Slight spoiler warning: Only specific plot points from the first half of episode one will be mentioned. Nothing dramatic or eye opening will be described in specifics below.
Umbrella Academy season two picks up immediately after season one ends, and then it doesn’t. Season two shows more of the siblings powers, until it doesn’t. It introduces new ideas and characters, until it doesn’t. But still, it is enjoyable, yet heavily flawed.
Opening with our cast of characters being split up across Dallas, Texas throughout the early 60’s (time travel shenanigans, you know how it goes) and them all going forth into the strange decade, it opens with a promising premise, and a fantastic action sequence that creates the new threat: a second apocalypse. The family has to stop yet another world ending event. Following them like a shadow, they have to hopefully find each other and stop it again.
Thematically, presenting the family with a similar threat seems repetitive. And although the characters are all in new lives and places, the general idea is the same as season one: Five has to round up the crew from their personal lives and get them to work together to save the world. Minus the dead dad, and add a 60’s background, and it begins to look very similar.
Although repetitive, the show gets away with it because the performances and characters distract from some similarities. Everyone shines in their role. Even Ben, the ghost who can only communicate with Klaus, feels (excuse this pun) alive with the family and cast in every scene. Watching the family hang out, bicker or even just talk makes the show so fun to watch.
The show does rely more on the characters this season as the plot feels thin this time around. The season feels very thin in overarching plot, and even with it fattening up with some new twists and turns during the second half, it still never feels as tight as season one. Time is of the essence in the story, but the characters seem to meander around with no sense of timeliness, aside from Number Five’s constant reminders of how many days are left until XYZ will occur.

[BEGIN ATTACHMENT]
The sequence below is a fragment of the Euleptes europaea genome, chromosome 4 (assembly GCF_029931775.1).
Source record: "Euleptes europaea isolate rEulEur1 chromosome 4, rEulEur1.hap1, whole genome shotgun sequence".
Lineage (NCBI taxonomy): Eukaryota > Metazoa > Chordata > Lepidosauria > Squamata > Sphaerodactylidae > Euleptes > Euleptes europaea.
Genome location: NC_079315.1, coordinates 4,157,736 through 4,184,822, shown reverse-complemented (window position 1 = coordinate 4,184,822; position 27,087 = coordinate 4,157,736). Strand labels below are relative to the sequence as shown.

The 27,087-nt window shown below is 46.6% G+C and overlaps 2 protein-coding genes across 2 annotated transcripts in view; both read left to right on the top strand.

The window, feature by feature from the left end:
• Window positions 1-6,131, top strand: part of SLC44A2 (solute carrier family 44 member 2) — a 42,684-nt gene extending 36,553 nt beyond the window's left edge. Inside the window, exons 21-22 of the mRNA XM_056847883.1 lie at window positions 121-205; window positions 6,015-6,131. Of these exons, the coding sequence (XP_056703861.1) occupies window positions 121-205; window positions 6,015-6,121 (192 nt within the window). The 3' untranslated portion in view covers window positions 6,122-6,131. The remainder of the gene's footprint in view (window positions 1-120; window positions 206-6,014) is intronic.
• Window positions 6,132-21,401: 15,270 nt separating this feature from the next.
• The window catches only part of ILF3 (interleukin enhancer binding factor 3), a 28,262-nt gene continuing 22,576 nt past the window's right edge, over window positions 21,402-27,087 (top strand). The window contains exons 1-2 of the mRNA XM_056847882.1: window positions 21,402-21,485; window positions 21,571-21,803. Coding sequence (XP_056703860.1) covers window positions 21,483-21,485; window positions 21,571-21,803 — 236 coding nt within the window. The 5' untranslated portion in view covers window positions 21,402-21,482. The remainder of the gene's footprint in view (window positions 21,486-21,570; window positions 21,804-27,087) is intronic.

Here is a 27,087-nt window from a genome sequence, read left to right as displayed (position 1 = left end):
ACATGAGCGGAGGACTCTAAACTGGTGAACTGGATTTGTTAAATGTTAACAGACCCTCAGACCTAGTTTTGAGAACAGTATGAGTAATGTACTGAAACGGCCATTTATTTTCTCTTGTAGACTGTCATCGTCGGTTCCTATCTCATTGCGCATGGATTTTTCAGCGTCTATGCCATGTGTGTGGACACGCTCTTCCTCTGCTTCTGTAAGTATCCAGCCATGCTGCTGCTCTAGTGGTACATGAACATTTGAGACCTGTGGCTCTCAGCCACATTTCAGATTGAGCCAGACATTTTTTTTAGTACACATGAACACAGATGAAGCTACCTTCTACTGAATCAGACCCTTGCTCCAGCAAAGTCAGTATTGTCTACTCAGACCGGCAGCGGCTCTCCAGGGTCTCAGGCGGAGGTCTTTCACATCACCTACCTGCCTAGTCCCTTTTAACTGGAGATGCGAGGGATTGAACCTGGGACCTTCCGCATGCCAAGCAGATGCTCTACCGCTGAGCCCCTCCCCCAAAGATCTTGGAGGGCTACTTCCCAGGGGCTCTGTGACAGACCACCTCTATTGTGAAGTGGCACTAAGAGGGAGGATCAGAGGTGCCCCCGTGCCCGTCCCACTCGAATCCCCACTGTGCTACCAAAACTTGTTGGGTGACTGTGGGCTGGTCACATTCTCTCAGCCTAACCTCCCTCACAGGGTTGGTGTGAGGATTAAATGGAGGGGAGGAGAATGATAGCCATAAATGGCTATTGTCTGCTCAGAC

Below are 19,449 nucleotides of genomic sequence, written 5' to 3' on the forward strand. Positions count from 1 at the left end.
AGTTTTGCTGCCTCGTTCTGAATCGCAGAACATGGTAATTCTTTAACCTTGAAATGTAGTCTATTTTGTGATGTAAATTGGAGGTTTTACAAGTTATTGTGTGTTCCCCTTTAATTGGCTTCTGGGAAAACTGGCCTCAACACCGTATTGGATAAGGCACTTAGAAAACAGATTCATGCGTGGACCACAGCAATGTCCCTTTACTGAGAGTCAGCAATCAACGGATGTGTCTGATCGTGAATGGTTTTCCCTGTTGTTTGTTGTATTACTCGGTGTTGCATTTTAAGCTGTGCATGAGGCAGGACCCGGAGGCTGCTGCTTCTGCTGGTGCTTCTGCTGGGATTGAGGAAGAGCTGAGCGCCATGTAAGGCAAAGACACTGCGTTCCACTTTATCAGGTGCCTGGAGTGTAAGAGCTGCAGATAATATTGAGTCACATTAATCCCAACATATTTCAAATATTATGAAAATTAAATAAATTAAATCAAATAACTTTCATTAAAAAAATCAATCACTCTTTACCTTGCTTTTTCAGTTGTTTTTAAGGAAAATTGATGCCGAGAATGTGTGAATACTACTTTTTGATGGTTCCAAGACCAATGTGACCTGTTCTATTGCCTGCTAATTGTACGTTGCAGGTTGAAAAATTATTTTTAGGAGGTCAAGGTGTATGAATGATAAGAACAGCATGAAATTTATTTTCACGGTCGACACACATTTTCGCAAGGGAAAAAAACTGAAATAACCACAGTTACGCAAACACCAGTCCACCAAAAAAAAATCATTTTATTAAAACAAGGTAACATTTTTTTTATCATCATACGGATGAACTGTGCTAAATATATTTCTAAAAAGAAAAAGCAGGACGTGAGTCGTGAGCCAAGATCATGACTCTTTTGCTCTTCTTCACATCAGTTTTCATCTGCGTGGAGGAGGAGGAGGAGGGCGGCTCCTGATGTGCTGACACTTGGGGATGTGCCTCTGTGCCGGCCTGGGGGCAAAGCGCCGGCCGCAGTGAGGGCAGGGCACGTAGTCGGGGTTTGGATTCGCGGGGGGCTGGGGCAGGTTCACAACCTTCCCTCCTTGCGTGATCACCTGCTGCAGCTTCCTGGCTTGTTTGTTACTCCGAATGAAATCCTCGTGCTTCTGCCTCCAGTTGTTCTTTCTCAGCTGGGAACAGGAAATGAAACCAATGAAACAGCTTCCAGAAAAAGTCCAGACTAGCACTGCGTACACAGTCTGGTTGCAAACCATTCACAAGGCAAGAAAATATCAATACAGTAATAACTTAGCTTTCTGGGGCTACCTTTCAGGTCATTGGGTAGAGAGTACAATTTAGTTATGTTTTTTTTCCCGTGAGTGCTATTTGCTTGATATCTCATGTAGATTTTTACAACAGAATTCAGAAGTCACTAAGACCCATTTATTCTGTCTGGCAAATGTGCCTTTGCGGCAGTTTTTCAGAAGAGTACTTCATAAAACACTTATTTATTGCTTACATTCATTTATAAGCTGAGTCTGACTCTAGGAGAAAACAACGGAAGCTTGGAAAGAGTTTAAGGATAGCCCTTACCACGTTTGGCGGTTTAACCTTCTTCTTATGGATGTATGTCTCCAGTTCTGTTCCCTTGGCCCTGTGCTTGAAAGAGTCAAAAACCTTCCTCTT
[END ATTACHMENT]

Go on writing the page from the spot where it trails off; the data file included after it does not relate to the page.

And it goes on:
The second half of the season does improve by picking up the pace. But the quicker pace does skim over some details that should be analyzed more. Lila, a new character associated with Diego, is introduced and several realizations happen with her. But very little of it is explained and it feels too rushed.
Some of the other characters also show some new control or variety of powers that seem to be used once without explanation and never used again.
The superheroes in this also seem to love not using their powers at points where they should. And the script seems to barely give them ways or time to work as a team, and use their powers. Even the final climactic battle has them all individually doing stuff, but never as a team. Perhaps it is thematic to show them struggling when not working as a team, but in the end they still succeed so it never mattered in the first place.
The season also lacks any memorable action set pieces. The first had the flashback bank robbery being stopped, the donut shop fight with Number Five, the final battle with Vanya. But this season didn’t have any new ideas for their fights. Oh look, Diego using knives in a hallway on a big tough guy. Neat.
The season also lacks any physical villain for them to handle. Season one had the fan favorites Hazel and Cha-Cha, but this season gives us three unnamed, silent killers. Who lack any depth or wit or interest. I will compliment the trio on performing well with what they are given. But they are not as interesting as Hazel and Cha-Cha who could only steal scenes from the heroes, but rob them of any future scenery as well. Nothing like that with these three men, and I feel they were underused.
Despite these flaws, I still found myself enjoying the show. Yes the story felt a bit slow and thin, and yes the characterization feels off (especially Luthor who has gone from a serious, strong leader to a big, sensitive, moron) the show is fun. The soundtrack is strange, but welcome. The budget and production value is behind it all, and when it does feel tense and unique, it is incredibly so. I barely care about the story, but I do remember the characters and it being a fun and unique take on the superhero team genre. Is it a great sequel? No. A great adaptation of the comic? No. But is a fun show with inventive ideas, and has a tone and feeling that I can’t find elsewhere. (Except maybe the Doom Patrol series, but that is only on DC Universe and I’m not even sure if that streaming service is even still around. Sorry DC I love you but that was dumb idea. But that is a article for another time)
Written by Blake Preston